After school ended, Lumikki wanted a break. She booked a ticket to Prague, looked for an inexpensive room in a hostel, packed her backpack with just the bare necessities, and left.
                The moment the airplane took off, she could feel the relief in her gut. Time away from Finland. Away from her parents’ constant anxiety. Away from the streets where she sometimes still flinched when she saw a man dressed all in black. Lumikki had spent her whole life fighting fear. She hated fear. As she walked off the plane at the Prague airport, she felt the heavy chains loosen their grip. Her posture straightened and her steps became surer.
                That’s why Lumikki was happy. That’s why she turned her face toward the sun, closing her eyes and smiling to herself. Breathing in the scents of Central Europe. Digging through her backpack, she pulled out a postcard of the Charles Bridge lit up at night. She decided to write a quick note to Elisa, who was “Jenna” now because she and her mother had changed their names. That was the only way for them to stay safe after what happened with Elisa’s father. Lumikki still thought of Elisa as Elisa, though.               They lived in Oulu now, in the north of Finland, and Elisa was studying cosmetology. She wrote to Lumikki from time to time to keep her up to date. In the last letter, Elisa had written about finally visiting her father in prison and how it hadn’t felt as bad as she had imagined it would. It had been important to see her dad. In her letters, Elisa sounded surprisingly calm and a little more mature than before. The events of the winter had forced her to grow up and take responsibility. She couldn’t be daddy’s little party girl anymore, and surprisingly, that seemed to fit her much better than her previous role. Lumikki was pleased that things were going so well for her, given the circumstances.
                Actually, Elisa had made this trip possible. She’d sent Lumikki a thousand euros from the thirty thousand thrown into the yard before turning most of the rest over to the police. Lumikki told her parents that she was paying for the trip from her savings, but Elisa’s gift meant she didn’t need to touch them. It felt good to get the blood money used up and out of the secret compartment in her dresser where it never seemed to leave her alone.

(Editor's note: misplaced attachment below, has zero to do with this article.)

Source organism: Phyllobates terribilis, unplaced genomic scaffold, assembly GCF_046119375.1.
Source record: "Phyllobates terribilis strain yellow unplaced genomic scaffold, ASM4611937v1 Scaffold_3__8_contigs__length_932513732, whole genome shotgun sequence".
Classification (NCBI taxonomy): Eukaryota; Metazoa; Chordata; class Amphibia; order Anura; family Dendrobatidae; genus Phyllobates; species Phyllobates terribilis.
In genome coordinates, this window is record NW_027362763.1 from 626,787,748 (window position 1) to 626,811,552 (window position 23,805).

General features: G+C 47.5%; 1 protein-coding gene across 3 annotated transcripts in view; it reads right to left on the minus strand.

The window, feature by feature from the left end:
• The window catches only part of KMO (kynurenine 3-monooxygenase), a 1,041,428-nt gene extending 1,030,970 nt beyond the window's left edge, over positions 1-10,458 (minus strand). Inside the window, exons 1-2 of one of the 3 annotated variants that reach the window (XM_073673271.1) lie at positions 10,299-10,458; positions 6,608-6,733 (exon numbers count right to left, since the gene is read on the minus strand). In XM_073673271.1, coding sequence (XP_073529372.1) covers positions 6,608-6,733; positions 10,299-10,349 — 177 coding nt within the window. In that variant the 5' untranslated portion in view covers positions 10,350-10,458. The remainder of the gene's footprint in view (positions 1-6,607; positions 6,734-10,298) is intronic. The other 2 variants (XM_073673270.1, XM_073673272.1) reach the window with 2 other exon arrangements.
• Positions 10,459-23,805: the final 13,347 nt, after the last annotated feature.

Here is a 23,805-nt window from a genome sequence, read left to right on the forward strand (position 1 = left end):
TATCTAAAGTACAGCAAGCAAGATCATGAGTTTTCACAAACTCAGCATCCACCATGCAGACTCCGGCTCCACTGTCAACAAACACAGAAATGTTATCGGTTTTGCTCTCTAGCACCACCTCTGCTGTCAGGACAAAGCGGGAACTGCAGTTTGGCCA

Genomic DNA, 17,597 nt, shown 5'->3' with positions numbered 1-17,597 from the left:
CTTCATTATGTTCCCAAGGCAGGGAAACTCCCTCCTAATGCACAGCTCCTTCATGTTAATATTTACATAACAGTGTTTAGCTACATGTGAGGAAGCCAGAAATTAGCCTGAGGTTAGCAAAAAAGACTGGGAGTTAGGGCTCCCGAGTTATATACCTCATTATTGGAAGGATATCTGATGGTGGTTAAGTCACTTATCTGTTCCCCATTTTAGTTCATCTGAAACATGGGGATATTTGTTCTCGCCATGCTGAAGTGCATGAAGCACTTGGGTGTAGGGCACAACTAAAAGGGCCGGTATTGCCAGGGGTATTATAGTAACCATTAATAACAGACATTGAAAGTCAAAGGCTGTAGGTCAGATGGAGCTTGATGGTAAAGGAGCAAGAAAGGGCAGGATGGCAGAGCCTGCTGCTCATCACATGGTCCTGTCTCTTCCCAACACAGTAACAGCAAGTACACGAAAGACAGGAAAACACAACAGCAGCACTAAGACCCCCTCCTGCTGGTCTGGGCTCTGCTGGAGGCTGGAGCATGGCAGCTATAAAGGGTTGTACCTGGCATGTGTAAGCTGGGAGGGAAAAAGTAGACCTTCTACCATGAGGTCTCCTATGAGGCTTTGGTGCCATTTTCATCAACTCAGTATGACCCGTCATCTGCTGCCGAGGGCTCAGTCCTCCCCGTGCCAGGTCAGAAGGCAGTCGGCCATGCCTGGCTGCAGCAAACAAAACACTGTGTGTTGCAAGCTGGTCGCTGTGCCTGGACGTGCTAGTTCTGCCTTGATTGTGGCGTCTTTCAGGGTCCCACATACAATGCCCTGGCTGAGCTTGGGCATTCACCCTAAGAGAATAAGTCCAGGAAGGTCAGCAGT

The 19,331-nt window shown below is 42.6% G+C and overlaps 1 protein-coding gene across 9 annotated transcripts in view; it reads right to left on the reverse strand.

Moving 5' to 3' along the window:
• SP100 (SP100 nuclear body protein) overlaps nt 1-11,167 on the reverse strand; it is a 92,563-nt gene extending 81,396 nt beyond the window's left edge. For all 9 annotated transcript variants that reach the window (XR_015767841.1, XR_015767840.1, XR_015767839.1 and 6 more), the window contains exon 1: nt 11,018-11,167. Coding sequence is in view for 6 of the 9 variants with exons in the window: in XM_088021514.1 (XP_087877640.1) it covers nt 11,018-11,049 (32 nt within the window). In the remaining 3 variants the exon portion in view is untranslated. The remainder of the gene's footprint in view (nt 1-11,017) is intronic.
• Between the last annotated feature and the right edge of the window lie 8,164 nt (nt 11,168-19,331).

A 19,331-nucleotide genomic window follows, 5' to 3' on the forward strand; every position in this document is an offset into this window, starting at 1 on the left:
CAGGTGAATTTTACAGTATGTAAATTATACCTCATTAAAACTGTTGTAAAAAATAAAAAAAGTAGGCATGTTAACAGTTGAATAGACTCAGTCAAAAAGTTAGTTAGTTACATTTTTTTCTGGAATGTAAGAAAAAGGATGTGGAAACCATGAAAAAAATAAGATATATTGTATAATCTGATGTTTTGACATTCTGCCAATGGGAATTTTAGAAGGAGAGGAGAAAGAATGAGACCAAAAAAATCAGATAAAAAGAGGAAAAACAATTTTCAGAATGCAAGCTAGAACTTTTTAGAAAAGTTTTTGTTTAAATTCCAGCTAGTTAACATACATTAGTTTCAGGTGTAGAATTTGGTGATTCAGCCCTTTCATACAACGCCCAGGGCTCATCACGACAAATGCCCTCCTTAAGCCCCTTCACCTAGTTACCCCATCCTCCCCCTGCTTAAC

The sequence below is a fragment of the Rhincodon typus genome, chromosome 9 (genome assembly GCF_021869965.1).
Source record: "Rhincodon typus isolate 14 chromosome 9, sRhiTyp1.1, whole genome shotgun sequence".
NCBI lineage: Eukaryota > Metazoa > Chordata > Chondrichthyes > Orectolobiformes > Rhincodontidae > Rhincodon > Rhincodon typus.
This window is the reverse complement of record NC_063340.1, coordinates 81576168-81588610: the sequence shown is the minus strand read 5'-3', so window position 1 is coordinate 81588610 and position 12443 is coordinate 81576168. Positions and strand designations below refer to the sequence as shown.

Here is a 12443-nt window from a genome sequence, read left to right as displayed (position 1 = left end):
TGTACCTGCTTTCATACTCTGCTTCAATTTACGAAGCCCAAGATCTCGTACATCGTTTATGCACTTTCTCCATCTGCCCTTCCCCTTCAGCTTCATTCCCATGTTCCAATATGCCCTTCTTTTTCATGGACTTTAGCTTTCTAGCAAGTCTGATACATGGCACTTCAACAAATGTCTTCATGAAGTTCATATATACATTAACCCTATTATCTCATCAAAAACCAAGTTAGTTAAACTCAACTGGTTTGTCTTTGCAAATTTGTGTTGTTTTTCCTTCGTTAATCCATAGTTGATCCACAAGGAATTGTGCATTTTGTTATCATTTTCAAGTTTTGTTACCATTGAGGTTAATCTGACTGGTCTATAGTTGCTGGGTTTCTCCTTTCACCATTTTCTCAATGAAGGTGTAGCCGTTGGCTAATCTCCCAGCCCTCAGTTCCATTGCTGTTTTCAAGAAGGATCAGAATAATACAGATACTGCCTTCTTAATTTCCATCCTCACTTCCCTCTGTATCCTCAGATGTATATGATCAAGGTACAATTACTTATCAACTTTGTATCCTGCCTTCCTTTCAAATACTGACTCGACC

Suddenly, a shadow fell over her face. The scent of incense with a hint of hemp soap overpowered the general smell of the city. Lumikki opened her eyes. Next to her stood a girl in her twenties wearing white linen trousers and a loose, long-sleeved shirt made of the same material. Her brown hair was done in two braids that wrapped around her head to form a crown. There was uncertainty in her gray eyes. The girl fingered the worn leather strap of her shoulder bag, which was the color of cognac.
                 Lumikki felt mild irritation.
                She had seen the girl a few times before. She’d been watching Lumikki, apparently thinking she wouldn’t notice. They kept visiting the same tourist spots and crossing streets around town at the same time. The girl looked a couple of years older and was also on her own. Probably some sort of hippie looking for a traveling companion to sit with in parks drinking warm, cheap red wine and discussing the deep interconnectedness of the universe.
                 Not that there was anything wrong with that, but Lumikki had come to Prague specifically to be alone. She didn’t want any new friends.
                 When the girl opened her mouth, Lumikki had already planned what to say. It would be brief, polite, and cold. Cold always worked. Despite the hot weather, though, by the time the girl reached the end of her sentence, a different kind of cold had crept up Lumikki’s spine and given her goosebumps.    “Jag tror att jag är din syster.”
                I think I’m your sister.

Elizabeth Kaminski
Wunderkind PR